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    Ocular Trauma: Vision Loss in Vets with Traumatic Brain Injury

    Expanding Vision Services for Veterans

    More than one million U.S. veterans -- of all ages and from all wars -- are legally blind or have low vision. The Department of Veterans Affairs has been expanding services for these veterans.

    Eye care specialists at intermediate low vision clinics help veterans use the vision they have. Therapy may include positioning devices and special lighting. The aim is to aid veterans in reading, writing, finding signs, cooking, and managing medicines. Advanced low vision clinics help veterans move around and find their way independently. Specialists also help these veterans use their hearing and other senses more effectively, which can be very helpful when traveling.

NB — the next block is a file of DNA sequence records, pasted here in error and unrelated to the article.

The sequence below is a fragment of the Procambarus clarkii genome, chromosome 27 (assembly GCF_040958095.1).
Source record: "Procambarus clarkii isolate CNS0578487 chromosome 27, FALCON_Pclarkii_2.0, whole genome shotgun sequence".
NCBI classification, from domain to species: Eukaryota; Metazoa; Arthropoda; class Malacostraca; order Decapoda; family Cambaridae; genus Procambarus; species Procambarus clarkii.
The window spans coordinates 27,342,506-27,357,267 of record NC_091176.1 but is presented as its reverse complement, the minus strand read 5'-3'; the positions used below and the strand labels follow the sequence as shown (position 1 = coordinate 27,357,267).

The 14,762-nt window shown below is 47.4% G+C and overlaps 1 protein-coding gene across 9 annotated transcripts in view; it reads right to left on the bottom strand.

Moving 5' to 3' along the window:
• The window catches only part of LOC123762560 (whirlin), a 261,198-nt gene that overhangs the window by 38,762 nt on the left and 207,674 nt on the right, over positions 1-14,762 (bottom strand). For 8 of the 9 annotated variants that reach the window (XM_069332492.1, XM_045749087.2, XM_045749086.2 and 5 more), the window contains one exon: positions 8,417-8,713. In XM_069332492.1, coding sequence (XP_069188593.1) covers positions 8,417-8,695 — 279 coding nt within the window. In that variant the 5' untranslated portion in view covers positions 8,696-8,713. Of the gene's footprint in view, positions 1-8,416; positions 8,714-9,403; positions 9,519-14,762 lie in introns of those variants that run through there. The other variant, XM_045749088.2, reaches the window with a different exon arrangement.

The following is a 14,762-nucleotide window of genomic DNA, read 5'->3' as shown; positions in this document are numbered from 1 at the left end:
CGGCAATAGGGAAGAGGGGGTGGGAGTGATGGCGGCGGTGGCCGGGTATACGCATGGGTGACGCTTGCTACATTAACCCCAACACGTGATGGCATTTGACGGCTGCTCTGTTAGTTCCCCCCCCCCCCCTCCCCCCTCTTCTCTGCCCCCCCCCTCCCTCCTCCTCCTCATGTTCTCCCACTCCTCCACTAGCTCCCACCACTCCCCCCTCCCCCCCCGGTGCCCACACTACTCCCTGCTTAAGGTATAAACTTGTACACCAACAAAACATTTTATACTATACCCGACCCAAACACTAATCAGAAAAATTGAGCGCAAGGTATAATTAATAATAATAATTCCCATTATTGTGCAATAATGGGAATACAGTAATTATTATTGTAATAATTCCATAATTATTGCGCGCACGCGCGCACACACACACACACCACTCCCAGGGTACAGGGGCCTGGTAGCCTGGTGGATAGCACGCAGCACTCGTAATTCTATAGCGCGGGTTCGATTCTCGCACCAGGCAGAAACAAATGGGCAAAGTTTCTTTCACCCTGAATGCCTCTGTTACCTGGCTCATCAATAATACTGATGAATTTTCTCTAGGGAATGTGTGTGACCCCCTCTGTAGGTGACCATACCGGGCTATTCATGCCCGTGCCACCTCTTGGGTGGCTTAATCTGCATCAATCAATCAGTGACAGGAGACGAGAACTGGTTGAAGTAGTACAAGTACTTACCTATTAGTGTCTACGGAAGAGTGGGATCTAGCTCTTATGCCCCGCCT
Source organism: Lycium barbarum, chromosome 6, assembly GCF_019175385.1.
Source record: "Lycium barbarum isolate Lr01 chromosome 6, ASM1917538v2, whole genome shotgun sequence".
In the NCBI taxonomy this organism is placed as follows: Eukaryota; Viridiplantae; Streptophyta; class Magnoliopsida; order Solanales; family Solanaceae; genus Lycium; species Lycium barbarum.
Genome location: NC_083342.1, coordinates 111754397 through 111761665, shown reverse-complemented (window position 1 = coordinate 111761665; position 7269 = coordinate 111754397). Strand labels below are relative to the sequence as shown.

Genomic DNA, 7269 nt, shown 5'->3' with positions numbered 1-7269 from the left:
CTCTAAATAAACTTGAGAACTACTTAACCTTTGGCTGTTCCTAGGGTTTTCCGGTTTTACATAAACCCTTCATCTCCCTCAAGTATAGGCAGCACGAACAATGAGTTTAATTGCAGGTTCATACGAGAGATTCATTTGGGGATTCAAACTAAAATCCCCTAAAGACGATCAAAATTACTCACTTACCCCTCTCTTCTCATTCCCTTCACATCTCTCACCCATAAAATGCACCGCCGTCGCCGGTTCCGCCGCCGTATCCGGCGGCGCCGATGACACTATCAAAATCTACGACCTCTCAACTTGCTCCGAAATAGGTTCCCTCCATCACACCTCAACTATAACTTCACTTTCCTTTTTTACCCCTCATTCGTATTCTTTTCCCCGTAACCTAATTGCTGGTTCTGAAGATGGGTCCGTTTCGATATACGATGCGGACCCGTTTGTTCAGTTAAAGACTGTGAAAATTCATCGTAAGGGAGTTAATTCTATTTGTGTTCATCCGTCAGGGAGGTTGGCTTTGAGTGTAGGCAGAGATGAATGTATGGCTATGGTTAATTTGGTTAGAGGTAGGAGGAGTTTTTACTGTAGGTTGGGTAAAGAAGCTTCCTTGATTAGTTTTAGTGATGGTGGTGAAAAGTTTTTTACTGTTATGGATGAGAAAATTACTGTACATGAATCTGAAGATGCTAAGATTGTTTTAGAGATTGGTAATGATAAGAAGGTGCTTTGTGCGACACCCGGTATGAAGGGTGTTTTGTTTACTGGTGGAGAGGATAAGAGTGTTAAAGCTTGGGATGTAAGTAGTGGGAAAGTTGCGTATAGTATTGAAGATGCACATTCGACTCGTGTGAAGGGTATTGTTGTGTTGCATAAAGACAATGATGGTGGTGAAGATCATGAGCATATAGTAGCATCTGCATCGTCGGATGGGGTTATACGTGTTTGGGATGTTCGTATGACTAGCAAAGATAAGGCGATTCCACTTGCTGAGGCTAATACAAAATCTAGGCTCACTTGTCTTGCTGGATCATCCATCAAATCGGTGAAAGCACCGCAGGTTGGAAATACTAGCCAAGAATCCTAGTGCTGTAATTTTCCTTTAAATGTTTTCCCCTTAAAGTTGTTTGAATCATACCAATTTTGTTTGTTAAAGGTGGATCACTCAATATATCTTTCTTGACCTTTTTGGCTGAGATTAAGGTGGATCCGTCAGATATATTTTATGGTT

Getting Help for Vision Loss and Ocular Trauma

    Contact a Veterans Affairs (VA) clinic if you are a veteran who has been in a blast and you have any symptoms of vision loss. There are inpatient programs for serious and complex cases at polytrauma rehabilitation centers. Outpatient rehab at polytrauma network sites may help if your case is less severe. Know that you are not alone, and help is available.

    WebMD Medical Reference

    Reviewed by Alan Kozarsky, MD on April 25, 2016
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